by Devon Wiersma
With only two people on a team of game developers and no experience shipping games before, one might (naturally) think that getting started in development and shipping your first game could be a difficult skill to tackle.
But this didn’t dissuade Jordan Pearson, a game developer based out of London, Ontario who together with a partner founded VDO Games, a studio which develops an action-platformer series called Cally’s Caves for mobile devices since 2013. After quitting his job and learning game development in the Game Maker engine, Jordan and his friend soon spent the next four months developing their first title, Cally’s Caves. The series has been running strong ever since, with Cally’s Caves 3 and Cally’s Trials recently released on Steam, the company is now working on Cally’s Caves 4 which is set to release in 2017.
Jordan’s first partner at VDO left shortly after the game’s release to start a family, so he soon joined forces with an artist he met online who goes by the moniker of 0HK0. The pair met when Jordan made a post online seeking to partner up with an artist, citing Cally’s Caves 1 as proof he could put the work in to ship a product and specifically appealed to anyone whose previous experiences with doing art for games had failed to come through. 0HK0 responded and the pair started working together on Cally’s Caves 2.
0HK0 handles most of the artistic elements for VDO’s games, which features a plethora of pixel art. Jordan, meanwhile, attends to all the other aspects of the game, from development, to marketing and even the music.
Yet despite working together on three installments of the series now, they actually tend to keep one another at arms-length. “He lives somewhere in the States. I’ve actually never met him in person or like even talked to him on the phone or anything like that, we’ve only communicated through the internet, it’s pretty crazy,” he says, adding that through the development of Cally’s Caves 2 which was their first game together the pair communicated exclusively over email, “But now we have Skype so it’s a bit easier to get in touch.”
Both team members keep a rather light web presence, with most available information available on them limited to the production of the game itself. The team applies this practice to their fans as well, often being wary of growing too close with their players or others online.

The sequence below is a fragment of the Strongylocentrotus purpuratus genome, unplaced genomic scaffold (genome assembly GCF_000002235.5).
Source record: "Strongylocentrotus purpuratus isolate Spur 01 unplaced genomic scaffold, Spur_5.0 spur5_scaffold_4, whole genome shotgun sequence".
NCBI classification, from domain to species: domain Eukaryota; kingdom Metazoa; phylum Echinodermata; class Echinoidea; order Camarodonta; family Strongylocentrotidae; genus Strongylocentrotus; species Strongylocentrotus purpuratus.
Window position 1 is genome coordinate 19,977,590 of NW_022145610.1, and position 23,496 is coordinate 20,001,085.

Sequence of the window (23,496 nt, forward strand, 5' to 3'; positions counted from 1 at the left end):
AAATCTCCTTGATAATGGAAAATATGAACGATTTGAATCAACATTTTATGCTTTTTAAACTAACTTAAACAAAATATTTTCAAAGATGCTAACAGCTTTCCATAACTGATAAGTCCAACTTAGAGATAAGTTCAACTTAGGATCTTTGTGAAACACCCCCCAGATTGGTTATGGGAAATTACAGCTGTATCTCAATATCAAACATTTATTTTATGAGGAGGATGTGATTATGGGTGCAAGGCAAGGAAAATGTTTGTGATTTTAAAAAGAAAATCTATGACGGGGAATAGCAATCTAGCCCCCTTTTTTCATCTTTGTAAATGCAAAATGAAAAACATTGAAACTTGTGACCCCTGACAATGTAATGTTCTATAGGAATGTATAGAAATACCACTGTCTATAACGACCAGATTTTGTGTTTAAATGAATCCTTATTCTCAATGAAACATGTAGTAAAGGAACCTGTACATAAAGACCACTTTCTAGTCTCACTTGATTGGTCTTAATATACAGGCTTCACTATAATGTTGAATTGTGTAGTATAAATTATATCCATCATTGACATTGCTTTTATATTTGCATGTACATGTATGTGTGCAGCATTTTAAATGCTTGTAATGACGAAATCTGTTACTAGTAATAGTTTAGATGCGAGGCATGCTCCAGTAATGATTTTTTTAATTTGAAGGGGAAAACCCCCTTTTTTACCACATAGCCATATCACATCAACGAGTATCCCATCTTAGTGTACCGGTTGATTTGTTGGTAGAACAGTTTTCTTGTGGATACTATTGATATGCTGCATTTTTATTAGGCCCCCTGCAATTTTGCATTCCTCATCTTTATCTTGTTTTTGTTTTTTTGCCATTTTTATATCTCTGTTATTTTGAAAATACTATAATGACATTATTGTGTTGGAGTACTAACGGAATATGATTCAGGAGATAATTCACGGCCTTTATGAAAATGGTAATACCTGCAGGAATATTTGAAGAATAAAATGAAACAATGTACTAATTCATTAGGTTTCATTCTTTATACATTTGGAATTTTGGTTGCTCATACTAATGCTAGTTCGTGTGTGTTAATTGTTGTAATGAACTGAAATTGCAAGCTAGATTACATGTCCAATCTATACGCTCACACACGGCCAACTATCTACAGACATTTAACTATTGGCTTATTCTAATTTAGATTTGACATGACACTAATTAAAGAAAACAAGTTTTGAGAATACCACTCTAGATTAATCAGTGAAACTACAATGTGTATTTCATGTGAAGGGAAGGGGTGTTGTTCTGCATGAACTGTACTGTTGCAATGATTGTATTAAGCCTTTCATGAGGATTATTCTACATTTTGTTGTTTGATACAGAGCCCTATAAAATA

“I’ve learned not to get too involved with anybody on a personal level,” Jordan explains, “Theoretically, if we scale up in the future, how many personal relationships are you going to be able to keep maintaining on that level?”. It’s a justifiable practice for a growing studio where any spike in popularity could lead to losing face with relationships that a game maker holds dear.
That being said, VDO Games has its own Discord server where fans, streamers and other developers can go to seek advice on game development or discuss current events in the industry, and the members of VDO Games check up on it on a daily basis. It allows fans of Cally’s Caves to interact and support one another while still enabling Jordan to interact and socialize with the game’s fanbase.
He also does his best to answer back every email and piece of feedback promptly and personally.
“Every single time I ever respond to anybody I always say ‘We’re a small team, we really appreciate your support, it means a lot to us’ because it’s true”.
These interactions, he adds, are integral to maintaining not only VDO’s fan-base but also their games positive reviews. He finds that responding to negative Steam user reviews on Steam and feedback from the community helps players identify with the team and improves their perception of them as developers.
“When you think about the people who make games you think, ‘Oh they’re just these crazy rich geniuses’”
“I think that just trying to convey that you’re a person and being real with people is a good way to build a community, and that’s all that we’ve really done”.
Each game VDO has published has also consistently been a new entry in the Cally’s Caves series. While they’ve explored the idea of creating games outside of the franchise, the appeal of its development is a constant battle for the team to improve upon the latest release.
“I think the main reason we’ve stuck with it is because I felt like we could improve each time we finished a game. We felt like we could do better,” says Jordan. Not only that, but with Cally’s Cave 3 finding new fans on Steam and the recognition of the name growing, VDO Games see no reason to stop improving the series any time soon.